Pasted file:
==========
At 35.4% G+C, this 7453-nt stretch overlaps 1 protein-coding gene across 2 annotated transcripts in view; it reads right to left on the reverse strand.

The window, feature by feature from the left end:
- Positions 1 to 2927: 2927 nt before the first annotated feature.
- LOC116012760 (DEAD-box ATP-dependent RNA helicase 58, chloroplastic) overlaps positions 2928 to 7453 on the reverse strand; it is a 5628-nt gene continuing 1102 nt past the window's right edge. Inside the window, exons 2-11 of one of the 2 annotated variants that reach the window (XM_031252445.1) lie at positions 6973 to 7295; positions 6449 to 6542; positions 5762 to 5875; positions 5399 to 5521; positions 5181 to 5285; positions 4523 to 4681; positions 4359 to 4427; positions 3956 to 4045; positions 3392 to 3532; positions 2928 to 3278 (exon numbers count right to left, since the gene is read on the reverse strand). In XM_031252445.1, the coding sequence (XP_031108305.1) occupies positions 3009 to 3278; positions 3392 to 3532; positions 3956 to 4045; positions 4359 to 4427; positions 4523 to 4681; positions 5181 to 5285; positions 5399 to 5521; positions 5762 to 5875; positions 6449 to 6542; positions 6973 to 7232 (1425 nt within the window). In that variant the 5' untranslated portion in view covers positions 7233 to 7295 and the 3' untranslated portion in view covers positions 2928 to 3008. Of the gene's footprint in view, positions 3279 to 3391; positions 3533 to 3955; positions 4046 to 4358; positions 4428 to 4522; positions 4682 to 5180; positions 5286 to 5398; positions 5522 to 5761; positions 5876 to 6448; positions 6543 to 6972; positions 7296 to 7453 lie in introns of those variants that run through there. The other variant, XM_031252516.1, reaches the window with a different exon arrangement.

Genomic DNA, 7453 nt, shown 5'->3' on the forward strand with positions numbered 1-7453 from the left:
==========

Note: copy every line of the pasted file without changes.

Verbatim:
At 35.4% G+C, this 7453-nt stretch overlaps 1 protein-coding gene across 2 annotated transcripts in view; it reads right to left on the reverse strand.

The window, feature by feature from the left end:
- Positions 1 to 2927: 2927 nt before the first annotated feature.
- LOC116012760 (DEAD-box ATP-dependent RNA helicase 58, chloroplastic) overlaps positions 2928 to 7453 on the reverse strand; it is a 5628-nt gene continuing 1102 nt past the window's right edge. Inside the window, exons 2-11 of one of the 2 annotated variants that reach the window (XM_031252445.1) lie at positions 6973 to 7295; positions 6449 to 6542; positions 5762 to 5875; positions 5399 to 5521; positions 5181 to 5285; positions 4523 to 4681; positions 4359 to 4427; positions 3956 to 4045; positions 3392 to 3532; positions 2928 to 3278 (exon numbers count right to left, since the gene is read on the reverse strand). In XM_031252445.1, the coding sequence (XP_031108305.1) occupies positions 3009 to 3278; positions 3392 to 3532; positions 3956 to 4045; positions 4359 to 4427; positions 4523 to 4681; positions 5181 to 5285; positions 5399 to 5521; positions 5762 to 5875; positions 6449 to 6542; positions 6973 to 7232 (1425 nt within the window). In that variant the 5' untranslated portion in view covers positions 7233 to 7295 and the 3' untranslated portion in view covers positions 2928 to 3008. Of the gene's footprint in view, positions 3279 to 3391; positions 3533 to 3955; positions 4046 to 4358; positions 4428 to 4522; positions 4682 to 5180; positions 5286 to 5398; positions 5522 to 5761; positions 5876 to 6448; positions 6543 to 6972; positions 7296 to 7453 lie in introns of those variants that run through there. The other variant, XM_031252516.1, reaches the window with a different exon arrangement.

Genomic DNA, 7453 nt, shown 5'->3' on the forward strand with positions numbered 1-7453 from the left: